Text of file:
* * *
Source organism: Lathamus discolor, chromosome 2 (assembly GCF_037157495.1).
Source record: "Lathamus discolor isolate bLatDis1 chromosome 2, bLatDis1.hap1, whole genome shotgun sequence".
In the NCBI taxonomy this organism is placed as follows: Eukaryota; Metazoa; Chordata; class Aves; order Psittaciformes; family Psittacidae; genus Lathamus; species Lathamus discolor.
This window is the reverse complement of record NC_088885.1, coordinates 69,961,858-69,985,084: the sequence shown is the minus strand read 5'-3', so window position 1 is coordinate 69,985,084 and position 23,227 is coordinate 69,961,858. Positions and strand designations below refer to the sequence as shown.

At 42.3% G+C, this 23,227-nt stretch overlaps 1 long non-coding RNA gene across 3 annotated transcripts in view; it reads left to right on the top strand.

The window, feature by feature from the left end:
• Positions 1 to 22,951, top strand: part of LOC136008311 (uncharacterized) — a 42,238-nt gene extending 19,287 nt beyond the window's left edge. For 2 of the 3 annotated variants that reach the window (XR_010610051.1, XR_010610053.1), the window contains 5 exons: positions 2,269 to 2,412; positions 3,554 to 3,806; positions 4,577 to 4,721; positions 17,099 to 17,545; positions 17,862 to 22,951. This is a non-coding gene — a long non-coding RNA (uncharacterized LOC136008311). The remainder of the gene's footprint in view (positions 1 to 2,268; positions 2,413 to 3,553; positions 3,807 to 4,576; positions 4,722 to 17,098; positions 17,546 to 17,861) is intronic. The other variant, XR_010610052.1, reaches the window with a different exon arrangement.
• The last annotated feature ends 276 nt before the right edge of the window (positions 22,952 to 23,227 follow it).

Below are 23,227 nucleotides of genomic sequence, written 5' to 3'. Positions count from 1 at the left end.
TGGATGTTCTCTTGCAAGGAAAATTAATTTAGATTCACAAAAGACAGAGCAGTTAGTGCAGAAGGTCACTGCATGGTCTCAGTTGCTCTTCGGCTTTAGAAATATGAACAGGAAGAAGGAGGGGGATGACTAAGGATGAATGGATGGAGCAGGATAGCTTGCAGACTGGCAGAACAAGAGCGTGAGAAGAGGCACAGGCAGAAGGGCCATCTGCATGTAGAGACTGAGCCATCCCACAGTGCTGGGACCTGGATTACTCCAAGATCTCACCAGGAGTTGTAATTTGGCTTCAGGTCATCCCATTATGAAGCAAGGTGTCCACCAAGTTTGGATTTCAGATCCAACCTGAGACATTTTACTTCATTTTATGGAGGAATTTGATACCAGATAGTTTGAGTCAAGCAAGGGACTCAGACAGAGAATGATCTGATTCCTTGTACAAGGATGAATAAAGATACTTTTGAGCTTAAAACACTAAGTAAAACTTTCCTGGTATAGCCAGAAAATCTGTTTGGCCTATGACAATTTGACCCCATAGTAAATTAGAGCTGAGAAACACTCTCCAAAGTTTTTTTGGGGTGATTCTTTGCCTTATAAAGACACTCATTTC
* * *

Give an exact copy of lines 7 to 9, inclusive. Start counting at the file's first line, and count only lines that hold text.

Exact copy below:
• Positions 1 to 22,951, top strand: part of LOC136008311 (uncharacterized) — a 42,238-nt gene extending 19,287 nt beyond the window's left edge. For 2 of the 3 annotated variants that reach the window (XR_010610051.1, XR_010610053.1), the window contains 5 exons: positions 2,269 to 2,412; positions 3,554 to 3,806; positions 4,577 to 4,721; positions 17,099 to 17,545; positions 17,862 to 22,951. This is a non-coding gene — a long non-coding RNA (uncharacterized LOC136008311). The remainder of the gene's footprint in view (positions 1 to 2,268; positions 2,413 to 3,553; positions 3,807 to 4,576; positions 4,722 to 17,098; positions 17,546 to 17,861) is intronic. The other variant, XR_010610052.1, reaches the window with a different exon arrangement.
• The last annotated feature ends 276 nt before the right edge of the window (positions 22,952 to 23,227 follow it).

Below are 23,227 nucleotides of genomic sequence, written 5' to 3'. Positions count from 1 at the left end.